Entrepreneur Sir Richard Branson yesterday saw his Virgin brand extend to 9.4 million UK households following the long expected acquisition of his Virgin Mobile business by cable giant NTL.
The £962.4 million cash and shares deal creates the first company in the UK to promote a "quadplay" offer of cable TV, internet access, fixed line telephony and mobile phone services.
The enlarged company will be rebranded as Virgin over the next 12 months and combines the 5.1 million cable customers of NTL, who include a number in the Tamworth and Lichfield areas, with the 4.3 million users of Virgin Mobile phones.
NTL caught the market by surprise last December when it revealed its takeover interest in Virgin Mobile and an ambition to create a company that could take on the might of BSkyB in broadcasting and BT in telecoms.
Its overtures were initially frustrated by the Virgin Mobile board, led by chairman Charles Gurassa, which feared that small shareholders were getting a raw deal.
This was overcome when Sir Richard agreed to accept less than other investors for the 71.2 per cent stake held by his Virgin Group to secure the marriage just a month after NTL completed a landmark merger with cable rival Telewest, which has thousands of customers in Birmingham and the Black Country.
Sir Richard will own 10.7 per cent of the combined company and will have a representative on its board.
NTL president and chief executive Stephen Burch stressed that the strength of the Virgin brand was crucial.
Virgin Mobile rents airtime from Deutsche Telekom’s T-Mobile UK arm and its customer base has long been regarded as one of the prize assets in Europe’s fast consolidating telecoms and media industries.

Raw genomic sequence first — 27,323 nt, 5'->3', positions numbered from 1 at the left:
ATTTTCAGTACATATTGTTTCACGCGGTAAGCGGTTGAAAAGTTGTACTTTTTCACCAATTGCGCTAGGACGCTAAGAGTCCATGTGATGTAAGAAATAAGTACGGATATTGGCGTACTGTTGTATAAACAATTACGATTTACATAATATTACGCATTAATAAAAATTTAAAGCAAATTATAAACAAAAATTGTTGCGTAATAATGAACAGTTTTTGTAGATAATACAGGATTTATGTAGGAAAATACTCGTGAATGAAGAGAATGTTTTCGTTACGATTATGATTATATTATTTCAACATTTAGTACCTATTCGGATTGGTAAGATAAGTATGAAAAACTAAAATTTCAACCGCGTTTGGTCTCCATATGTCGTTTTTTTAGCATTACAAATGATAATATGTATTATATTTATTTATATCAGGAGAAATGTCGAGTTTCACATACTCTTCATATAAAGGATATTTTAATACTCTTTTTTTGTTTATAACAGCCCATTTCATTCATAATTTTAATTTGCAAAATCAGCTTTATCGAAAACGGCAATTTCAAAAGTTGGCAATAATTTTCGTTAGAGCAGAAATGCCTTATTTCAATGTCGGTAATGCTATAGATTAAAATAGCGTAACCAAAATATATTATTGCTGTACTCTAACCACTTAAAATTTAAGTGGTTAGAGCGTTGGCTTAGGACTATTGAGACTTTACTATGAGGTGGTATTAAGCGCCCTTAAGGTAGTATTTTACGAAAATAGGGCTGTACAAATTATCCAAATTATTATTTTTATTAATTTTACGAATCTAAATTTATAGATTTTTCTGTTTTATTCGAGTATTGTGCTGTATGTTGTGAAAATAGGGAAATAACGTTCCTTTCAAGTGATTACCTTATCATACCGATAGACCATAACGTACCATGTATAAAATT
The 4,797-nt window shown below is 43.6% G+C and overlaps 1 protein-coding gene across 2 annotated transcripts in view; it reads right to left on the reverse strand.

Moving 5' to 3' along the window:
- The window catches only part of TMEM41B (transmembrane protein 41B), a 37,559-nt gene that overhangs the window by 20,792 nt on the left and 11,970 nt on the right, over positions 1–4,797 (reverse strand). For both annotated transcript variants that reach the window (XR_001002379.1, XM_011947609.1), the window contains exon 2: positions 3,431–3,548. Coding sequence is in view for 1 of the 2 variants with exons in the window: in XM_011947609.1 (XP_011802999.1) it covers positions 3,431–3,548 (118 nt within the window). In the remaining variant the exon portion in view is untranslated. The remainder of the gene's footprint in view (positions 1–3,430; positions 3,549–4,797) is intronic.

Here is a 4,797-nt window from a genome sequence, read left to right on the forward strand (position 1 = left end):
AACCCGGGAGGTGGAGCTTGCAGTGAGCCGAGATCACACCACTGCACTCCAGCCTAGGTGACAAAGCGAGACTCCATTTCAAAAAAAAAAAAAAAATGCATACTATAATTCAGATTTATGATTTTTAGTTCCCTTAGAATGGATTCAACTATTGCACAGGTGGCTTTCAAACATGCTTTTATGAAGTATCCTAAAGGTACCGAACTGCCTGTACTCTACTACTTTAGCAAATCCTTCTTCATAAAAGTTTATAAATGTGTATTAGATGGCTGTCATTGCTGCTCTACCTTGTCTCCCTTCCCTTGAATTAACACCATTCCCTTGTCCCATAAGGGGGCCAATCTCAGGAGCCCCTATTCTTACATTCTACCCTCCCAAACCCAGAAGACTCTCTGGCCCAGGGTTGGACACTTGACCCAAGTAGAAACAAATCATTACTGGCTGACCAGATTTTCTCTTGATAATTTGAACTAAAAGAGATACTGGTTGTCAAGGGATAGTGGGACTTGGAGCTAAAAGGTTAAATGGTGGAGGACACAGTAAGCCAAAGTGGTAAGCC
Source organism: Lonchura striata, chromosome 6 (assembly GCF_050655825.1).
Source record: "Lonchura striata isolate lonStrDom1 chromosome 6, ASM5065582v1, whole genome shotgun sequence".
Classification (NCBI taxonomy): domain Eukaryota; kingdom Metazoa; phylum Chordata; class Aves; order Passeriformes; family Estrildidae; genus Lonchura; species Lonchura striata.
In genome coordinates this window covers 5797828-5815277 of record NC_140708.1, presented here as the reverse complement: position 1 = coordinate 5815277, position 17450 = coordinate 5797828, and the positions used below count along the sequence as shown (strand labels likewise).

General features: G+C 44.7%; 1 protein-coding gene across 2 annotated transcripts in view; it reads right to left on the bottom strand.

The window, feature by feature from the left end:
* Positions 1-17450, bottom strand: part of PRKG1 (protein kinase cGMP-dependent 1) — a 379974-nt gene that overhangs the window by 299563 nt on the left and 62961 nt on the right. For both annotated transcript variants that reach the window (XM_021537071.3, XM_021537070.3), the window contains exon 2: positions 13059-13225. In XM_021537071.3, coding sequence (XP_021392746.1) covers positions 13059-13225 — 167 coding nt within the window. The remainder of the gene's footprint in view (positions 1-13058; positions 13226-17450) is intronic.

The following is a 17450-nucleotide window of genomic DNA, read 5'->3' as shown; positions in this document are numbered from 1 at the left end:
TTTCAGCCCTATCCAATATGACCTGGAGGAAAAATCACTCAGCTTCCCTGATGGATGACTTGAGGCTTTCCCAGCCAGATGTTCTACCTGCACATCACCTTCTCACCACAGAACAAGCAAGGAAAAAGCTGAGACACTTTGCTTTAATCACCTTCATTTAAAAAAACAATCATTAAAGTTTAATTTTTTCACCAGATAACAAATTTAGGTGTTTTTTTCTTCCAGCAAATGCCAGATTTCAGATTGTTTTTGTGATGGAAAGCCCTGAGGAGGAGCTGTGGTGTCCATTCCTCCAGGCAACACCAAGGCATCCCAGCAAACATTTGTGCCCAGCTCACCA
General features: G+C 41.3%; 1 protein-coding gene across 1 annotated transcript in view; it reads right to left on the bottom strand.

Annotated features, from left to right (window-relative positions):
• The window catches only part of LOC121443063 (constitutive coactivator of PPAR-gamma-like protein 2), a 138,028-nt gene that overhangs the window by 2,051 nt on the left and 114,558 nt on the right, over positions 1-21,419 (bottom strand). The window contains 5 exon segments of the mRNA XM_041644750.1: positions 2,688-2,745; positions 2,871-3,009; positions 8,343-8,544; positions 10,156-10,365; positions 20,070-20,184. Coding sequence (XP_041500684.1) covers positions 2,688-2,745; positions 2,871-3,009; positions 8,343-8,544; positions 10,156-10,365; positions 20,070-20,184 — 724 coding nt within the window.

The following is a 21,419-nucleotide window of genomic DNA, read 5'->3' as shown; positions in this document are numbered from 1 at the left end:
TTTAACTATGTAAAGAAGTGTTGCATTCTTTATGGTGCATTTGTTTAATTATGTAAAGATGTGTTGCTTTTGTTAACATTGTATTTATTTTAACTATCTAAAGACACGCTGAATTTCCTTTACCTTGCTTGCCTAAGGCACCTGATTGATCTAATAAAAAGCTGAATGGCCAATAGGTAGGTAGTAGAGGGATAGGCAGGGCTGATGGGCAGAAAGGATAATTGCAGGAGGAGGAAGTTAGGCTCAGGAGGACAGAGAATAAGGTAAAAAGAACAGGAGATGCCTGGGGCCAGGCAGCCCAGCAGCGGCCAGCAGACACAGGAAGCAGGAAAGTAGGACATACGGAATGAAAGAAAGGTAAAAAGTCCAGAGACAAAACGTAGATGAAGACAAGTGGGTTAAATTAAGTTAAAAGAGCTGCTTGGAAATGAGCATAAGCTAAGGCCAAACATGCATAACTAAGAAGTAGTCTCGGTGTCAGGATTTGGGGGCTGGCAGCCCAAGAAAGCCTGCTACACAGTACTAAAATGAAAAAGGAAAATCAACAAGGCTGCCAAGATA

NTL has secured an exclusive licence for the Virgin brand in consumer services, paying a minimum annual royalty of £8.5 million or 0.25 per cent of its consumer revenues.
Describing the Virgin brand as "an extremely powerful engine for future growth", Mr Burch said it would boost customer loyalty and stem the drift of subscribers to rivals such as BSkyB.
NTL chairman James Mooney added: "The takeover will provide a strong platform for converged products, such as converged fixed and mobile telephony devices, and video and voice services."
NTL also expects to benefit from the presence of Virgin Mobile on the high street through its 100 concessions within WH Smith stores and Virgin Megastores where it intends to sell quad-play and other products.
The New York-listed firm said integrating Telewest was its focus this year, with Virgin Mobile being run by its existing management almost independently.
Harnessing Telewest to its operations put it in the number one spot for providing broadband internet access, second place for fixed-line telephony and maintained its position as the second largest provider of pay TV.